for this game

James shines as Cavaliers even series with Pistons

May 28, 2007 - 5:37 AM CLEVELAND (Ticker) -- LeBron James made sure the game was decided before the final play.

James answered his critics by scoring 12 of his 32 points in the fourth quarter and adding nine rebounds and nine assists, lifting the Cleveland Cavaliers to a much-needed 88-82 victory over the top-seeded Detroit Pistons in Game Three of the best-of-seven Eastern Conference finals.

The superstar forward had help from his supporting cast as Zyrdunas Ilgauskas, Drew Gooden and Sasha Pavlovic combined for 41 points on 17-of-33 shooting for the Cavaliers, who now trail the Pistons, 2-1, with Game Four here on Tuesday.

"It's all or nothing at this point," said James. "You either make it a series at 2-1 or make the impossible and be down 3-0. It's common sense. For me it was the biggest game of my career and I was happy that my teammates were able to help me get through it."

After two close losses in the series' first two contests, Cleveland outscored Detroit, 26-19, in the final period to secure the victory. James was the catalyst in the final 12 minutes, nailing shots from all angles.

"(LeBron) set the tone," Cleveland coach Mike Brown said. "He knows this is his team. He knows we go as he goes and he's not afraid to step up and take responsibility for it and that's what he did today."

James highlighted his performance with a high-flying jam over 6-11 Rasheed Wallace and a fade-away 3-pointer to make it 84-76 with 2:33 left - Cleveland's biggest lead of the game.

"(The dunk) was sick. It really sparked the ballclub when he did it and he makes those type of plays all the time," Cleveland's Daniel Gibson said.

Detroit then reeled off six straight points, forcing James to come up with the game's biggest shot. After a timeout, the superstar forward drained an off-balance jumper from the right elbow to make it 86-82 with 16.3 seconds remaining.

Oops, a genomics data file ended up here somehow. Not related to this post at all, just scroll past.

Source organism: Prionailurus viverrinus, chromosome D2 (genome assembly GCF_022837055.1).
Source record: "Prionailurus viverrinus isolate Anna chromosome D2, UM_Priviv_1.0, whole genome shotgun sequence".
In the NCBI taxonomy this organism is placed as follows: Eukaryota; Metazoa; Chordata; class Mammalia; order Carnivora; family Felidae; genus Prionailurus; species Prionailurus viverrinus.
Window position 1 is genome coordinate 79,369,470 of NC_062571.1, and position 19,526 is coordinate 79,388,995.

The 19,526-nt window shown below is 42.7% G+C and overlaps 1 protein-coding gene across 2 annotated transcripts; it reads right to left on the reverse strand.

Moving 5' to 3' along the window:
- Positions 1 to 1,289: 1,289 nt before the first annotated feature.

"I thought we were aggressive (in the final two minutes)," Brown said. "We weren't back on our heels. I thought our guys did solid job of attacking and not settling. And then LeBron stepped up and put us on his shoulders and he said, 'Come along for the ride,' and we all hopped on, including me."

After losing Game Two, 79-76, Cleveland hopes it is on its way to repeating the success it enjoyed last season against Detroit in the Eastern Conference semifinals. Down 2-0, the Cavaliers came back home for Game Three and ripped off three straight wins, pushing Detroit to the brink of elimination.

"The mindset that I had today coming to this ballgame was we have to win, simple as that," James said. "We have to win. And me being the leader of this team, I have to be the guy that sparks this team. At the same time, my teammates, when they see that, they have to respond with me and I guess we did."

Cleveland's success is directly linked to James, who has been at the center of two controversial last-second plays already in this series. Normally a welcome situation, the Cavaliers failed twice on frantic final sequences with the ball starting in James' hands.